- Morriset, Chris (2010-08-12). "Irrational Games takes Bioshock to the clouds". Variety. Retrieved 2010-08-12.
- Goldstein, Hilary (2011-05-23). "E3 2011: BioShock Infinite – Beware the Songbird". IGN. Retrieved 2011-05-24.
- Juba, Joe (September 2010). "Bioshock Infinite: Out of the Sea, Into the Clouds". Game Informer. Sunrise Publications (210): 48–59.
- Irrational Games (2013-03-26). BioShock Infinite. 2K Games. Level/area: Welcome Center.
Zachary Hale Comstock (via Voxophone) - "And then, the archangel showed a vision: a city, lighter than air. I asked her, 'Why do you show this to me, archangel? I'm not a strong man. I'm not a righteous man. I am not a holy man.' And she told me the most remarkable thing: 'You're right, Prophet. But if grace is within the grasp of one such as you, how can anyone else not see it in themselves?'"
- Sydell, Laura (2013-04-01). "'Bioshock Infinite': A First-Person Shooter, A Tragic Play". NPR. Retrieved 2013-04-01.
- Donlan, Christian (2013-04-05). "BioShock Infinite: America's Fairground". Eurogamer. Retrieved 2013-04-08.
- Irrational Games (2013-03-26). BioShock Infinite. 2K Games. Level/area: Downtown Emporia.
Lady Comstock (via Voxophone) - "Tonight, the Prophet moved against his political enemies. He preaches mercy, but forty souls lie tonight dead, in unmarked graves. If a man was ever unworthy of grace, it would be my husband. But when I was beyond redemption, he offered it anyway. How can I deny forgiveness to one who, with love, granted it to me?"
- Irrational Games (2013-03-26). BioShock Infinite. 2K Games. Level/area: Soldier's Field.
Daisy Fitzroy (via Voxophone) - "Days at Comstock House was simple. Hard work, sure, but simple. Wringin' the linens, scrubbing the floors… Lady Comstuck, she even had a kind word, now and then. Almost enough to make me think I had a place in their world. God made foolish girls so HE could have something to play with."
- Irrational Games (2013-03-26). BioShock Infinite. 2K Games. Level/area: Bull House Impound.
Daisy Fitzroy (via Voxophone) - "They argued somethin' fierce at night-- Lady Comstock and the Prophet. Could never make out what it was about from my bunk, though. After the worst, I see she ain't left for morning prayer… so I crept upstairs to check in on her. And like a fool… I lingered. "Scullery maid" was what they called me when I walked into Comstock House. "Murderer" was what they shouted when I ran out."
- Irrational Games (2013-03-26). BioShock Infinite. 2K Games. Level/area: Shantytown.
Preston E. Downs (via Voxophone) - "Well, Fitzroy-- you… you got a low cunning in ya, if nothing else. Dropped a couple grizzly traps 'round the lines up here. Idea was to… to bleed one of your couriers till he gave you up. 'Cept, of course, you're using kids now. Now I got this… tiny Injun boy, eyeballing me. Had to take his leg off. Damn thing's just lying here between us. I sure wish he'd cry or something."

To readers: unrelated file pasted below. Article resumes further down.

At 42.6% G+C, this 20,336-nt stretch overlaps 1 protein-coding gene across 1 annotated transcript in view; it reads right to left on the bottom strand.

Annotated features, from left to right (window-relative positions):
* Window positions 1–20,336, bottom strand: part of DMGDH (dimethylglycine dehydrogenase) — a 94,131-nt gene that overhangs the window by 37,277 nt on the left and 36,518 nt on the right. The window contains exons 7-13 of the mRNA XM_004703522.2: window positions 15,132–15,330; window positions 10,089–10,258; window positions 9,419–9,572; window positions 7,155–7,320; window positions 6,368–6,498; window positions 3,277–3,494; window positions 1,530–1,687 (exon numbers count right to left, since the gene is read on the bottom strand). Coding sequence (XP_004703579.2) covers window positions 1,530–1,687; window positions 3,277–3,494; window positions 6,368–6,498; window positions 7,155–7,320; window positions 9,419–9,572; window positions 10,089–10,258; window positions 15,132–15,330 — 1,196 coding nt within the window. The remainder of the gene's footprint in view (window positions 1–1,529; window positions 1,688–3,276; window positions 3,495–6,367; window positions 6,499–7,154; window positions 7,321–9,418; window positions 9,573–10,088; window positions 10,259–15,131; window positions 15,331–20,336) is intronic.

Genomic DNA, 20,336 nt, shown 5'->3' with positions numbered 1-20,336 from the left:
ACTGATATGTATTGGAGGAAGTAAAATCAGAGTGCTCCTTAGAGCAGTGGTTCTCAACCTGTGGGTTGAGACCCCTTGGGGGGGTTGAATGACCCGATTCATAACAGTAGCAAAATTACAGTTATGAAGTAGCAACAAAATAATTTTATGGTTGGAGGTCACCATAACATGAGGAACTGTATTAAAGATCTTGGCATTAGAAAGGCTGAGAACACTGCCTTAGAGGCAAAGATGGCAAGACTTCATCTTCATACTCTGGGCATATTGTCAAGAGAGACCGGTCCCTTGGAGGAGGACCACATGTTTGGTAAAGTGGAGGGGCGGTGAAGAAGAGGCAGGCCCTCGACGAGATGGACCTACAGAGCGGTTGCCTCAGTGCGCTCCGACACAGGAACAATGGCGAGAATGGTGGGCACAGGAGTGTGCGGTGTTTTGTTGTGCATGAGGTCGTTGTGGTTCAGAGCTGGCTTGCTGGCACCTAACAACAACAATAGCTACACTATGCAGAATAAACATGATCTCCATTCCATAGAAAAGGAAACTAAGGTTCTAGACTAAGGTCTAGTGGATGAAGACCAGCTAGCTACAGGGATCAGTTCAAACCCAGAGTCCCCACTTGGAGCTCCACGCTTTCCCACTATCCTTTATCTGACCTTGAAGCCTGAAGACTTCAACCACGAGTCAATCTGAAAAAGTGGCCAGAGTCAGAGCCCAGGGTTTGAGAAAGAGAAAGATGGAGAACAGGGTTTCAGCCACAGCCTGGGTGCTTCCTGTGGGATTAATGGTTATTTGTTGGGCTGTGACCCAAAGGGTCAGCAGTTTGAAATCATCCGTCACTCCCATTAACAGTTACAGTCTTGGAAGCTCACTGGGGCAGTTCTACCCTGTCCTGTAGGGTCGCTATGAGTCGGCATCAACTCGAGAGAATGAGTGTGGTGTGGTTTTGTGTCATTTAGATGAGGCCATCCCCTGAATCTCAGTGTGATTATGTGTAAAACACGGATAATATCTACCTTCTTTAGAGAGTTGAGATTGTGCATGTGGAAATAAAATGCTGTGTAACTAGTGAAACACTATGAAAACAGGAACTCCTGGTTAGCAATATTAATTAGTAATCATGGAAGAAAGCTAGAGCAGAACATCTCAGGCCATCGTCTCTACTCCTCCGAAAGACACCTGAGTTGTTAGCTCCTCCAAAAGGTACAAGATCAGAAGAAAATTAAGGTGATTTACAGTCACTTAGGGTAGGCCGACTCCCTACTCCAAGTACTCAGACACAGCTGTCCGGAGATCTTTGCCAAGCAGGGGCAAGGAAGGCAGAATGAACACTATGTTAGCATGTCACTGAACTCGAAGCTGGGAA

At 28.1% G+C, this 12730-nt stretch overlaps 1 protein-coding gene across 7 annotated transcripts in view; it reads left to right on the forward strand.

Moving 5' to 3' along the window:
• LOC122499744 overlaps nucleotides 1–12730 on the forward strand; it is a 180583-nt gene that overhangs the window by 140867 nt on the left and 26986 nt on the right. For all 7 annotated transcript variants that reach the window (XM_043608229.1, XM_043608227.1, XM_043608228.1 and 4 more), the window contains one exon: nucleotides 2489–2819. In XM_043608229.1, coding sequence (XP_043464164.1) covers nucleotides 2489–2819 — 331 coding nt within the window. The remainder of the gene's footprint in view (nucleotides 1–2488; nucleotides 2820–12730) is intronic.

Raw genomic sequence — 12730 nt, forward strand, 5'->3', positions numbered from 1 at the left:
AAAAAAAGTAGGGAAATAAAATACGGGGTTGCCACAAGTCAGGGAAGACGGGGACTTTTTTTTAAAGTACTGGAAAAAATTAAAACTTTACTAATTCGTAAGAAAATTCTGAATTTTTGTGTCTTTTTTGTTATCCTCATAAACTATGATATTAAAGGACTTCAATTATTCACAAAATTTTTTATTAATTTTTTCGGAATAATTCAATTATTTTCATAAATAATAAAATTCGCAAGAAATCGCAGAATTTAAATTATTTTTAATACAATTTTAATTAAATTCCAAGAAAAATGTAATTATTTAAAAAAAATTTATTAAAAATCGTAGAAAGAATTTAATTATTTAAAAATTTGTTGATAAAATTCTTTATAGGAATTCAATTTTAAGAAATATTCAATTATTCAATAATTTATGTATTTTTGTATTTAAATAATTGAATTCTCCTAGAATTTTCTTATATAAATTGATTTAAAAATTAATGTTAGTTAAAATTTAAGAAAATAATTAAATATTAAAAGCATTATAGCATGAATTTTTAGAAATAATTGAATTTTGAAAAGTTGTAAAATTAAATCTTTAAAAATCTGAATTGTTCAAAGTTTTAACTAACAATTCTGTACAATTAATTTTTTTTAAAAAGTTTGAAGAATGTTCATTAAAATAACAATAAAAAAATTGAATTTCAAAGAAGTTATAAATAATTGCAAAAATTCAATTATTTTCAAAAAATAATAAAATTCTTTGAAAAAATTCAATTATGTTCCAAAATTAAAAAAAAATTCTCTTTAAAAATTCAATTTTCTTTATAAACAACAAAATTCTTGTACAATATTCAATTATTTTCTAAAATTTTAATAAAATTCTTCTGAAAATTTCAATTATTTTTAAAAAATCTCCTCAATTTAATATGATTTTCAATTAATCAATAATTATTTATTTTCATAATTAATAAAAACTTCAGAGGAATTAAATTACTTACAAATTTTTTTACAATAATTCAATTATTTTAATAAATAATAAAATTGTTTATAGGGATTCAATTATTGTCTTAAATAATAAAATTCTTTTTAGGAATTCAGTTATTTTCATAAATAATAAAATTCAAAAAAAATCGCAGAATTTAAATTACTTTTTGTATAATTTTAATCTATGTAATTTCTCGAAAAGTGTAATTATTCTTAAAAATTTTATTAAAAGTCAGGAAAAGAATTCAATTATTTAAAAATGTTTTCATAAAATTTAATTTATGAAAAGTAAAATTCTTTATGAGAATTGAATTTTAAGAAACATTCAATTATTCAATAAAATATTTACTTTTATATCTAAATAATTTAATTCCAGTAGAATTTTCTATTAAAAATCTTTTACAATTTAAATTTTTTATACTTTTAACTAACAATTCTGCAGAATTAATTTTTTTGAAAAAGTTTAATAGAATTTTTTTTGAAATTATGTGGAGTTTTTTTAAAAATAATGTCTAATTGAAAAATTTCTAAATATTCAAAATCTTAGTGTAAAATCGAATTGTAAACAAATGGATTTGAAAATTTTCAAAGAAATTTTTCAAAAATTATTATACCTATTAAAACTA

- Tassi, Paul (2013-03-27). "An Attempt to Understand BioShock Infinite's Brilliant and Bizarre Ending". Forbes. Retrieved 2013-03-27.
- Irrational Games (2013-03-26). BioShock Infinite. 2K Games. Level/area: Downtown Emporia.
Rosalind Lutece (via Voxophone) - "Comstock has sabotaged our contraption. Yet, we are not dead. A theory: we are scattered amongst the possibility space. But my brother and I are together, and so, I am content. He is not. The business with the girl lies unresolved. But perhaps there is one who can finish it in our stead."
- Amini, Tina (2013-04-01). "Seeing Through The Eyes Of A BioShock Infinite Villain". Kotaku. Retrieved 2013-04-01.
- Irrational Games (2013-03-26). BioShock Infinite. 2K Games. Level/area: Welcome Center.
Jeremiah Fink (via Voxophone) - "I told you, Comstock, you sell 'em paradise, and the costumers expect cherubs for every chore! No menials in God's kingdom! Well, I've a man in Georgia who'll lease us as many Negro convicts as you can board! Why, you can say they're simple souls, in penance for rising above their station. Whatever eases your conscience, I suppose."
- Irrational Games (2013-03-26). BioShock Infinite. 2K Games. Level/area: Worker Induction Center.
- Kelly, Andy (2013-04-05). "Unlocking the secrets and mysteries behind BioShock Infinite". Computer and Video Games. Retrieved 2013-04-05.
- Bramwell, Tom (2013-03-27). "The Hall of Heroes: BioShock Infinite's Fort Frolic?". Eurogamer. Retrieved 2013-03-27.